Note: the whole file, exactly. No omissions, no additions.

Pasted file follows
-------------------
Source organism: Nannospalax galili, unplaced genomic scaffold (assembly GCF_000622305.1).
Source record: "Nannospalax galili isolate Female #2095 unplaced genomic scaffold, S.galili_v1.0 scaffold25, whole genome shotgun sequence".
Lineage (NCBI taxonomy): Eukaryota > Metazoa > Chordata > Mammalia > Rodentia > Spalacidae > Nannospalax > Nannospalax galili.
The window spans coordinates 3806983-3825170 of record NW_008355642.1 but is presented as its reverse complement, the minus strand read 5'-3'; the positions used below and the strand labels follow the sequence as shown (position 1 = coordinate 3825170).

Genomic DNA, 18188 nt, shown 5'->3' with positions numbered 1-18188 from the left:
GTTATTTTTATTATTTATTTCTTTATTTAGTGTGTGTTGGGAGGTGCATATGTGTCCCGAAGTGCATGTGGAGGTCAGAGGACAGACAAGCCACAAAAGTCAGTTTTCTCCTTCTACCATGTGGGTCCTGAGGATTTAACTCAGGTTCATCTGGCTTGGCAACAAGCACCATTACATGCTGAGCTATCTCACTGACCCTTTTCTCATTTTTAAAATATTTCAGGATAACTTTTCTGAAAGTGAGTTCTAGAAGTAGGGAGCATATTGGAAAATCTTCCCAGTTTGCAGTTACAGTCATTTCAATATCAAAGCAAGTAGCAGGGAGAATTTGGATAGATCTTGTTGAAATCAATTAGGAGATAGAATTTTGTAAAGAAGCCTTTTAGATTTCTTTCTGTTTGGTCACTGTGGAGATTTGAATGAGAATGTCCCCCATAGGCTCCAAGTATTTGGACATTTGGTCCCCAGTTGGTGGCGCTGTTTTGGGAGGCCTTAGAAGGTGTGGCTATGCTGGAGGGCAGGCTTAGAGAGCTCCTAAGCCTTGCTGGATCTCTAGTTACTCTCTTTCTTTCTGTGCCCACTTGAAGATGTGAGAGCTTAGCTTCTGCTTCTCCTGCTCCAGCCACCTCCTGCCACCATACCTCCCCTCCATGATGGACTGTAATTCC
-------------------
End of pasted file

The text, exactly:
Source organism: Nannospalax galili, unplaced genomic scaffold (assembly GCF_000622305.1).
Source record: "Nannospalax galili isolate Female #2095 unplaced genomic scaffold, S.galili_v1.0 scaffold25, whole genome shotgun sequence".
Lineage (NCBI taxonomy): Eukaryota > Metazoa > Chordata > Mammalia > Rodentia > Spalacidae > Nannospalax > Nannospalax galili.
The window spans coordinates 3806983-3825170 of record NW_008355642.1 but is presented as its reverse complement, the minus strand read 5'-3'; the positions used below and the strand labels follow the sequence as shown (position 1 = coordinate 3825170).

Genomic DNA, 18188 nt, shown 5'->3' with positions numbered 1-18188 from the left:
GTTATTTTTATTATTTATTTCTTTATTTAGTGTGTGTTGGGAGGTGCATATGTGTCCCGAAGTGCATGTGGAGGTCAGAGGACAGACAAGCCACAAAAGTCAGTTTTCTCCTTCTACCATGTGGGTCCTGAGGATTTAACTCAGGTTCATCTGGCTTGGCAACAAGCACCATTACATGCTGAGCTATCTCACTGACCCTTTTCTCATTTTTAAAATATTTCAGGATAACTTTTCTGAAAGTGAGTTCTAGAAGTAGGGAGCATATTGGAAAATCTTCCCAGTTTGCAGTTACAGTCATTTCAATATCAAAGCAAGTAGCAGGGAGAATTTGGATAGATCTTGTTGAAATCAATTAGGAGATAGAATTTTGTAAAGAAGCCTTTTAGATTTCTTTCTGTTTGGTCACTGTGGAGATTTGAATGAGAATGTCCCCCATAGGCTCCAAGTATTTGGACATTTGGTCCCCAGTTGGTGGCGCTGTTTTGGGAGGCCTTAGAAGGTGTGGCTATGCTGGAGGGCAGGCTTAGAGAGCTCCTAAGCCTTGCTGGATCTCTAGTTACTCTCTTTCTTTCTGTGCCCACTTGAAGATGTGAGAGCTTAGCTTCTGCTTCTCCTGCTCCAGCCACCTCCTGCCACCATACCTCCCCTCCATGATGGACTGTAATTCC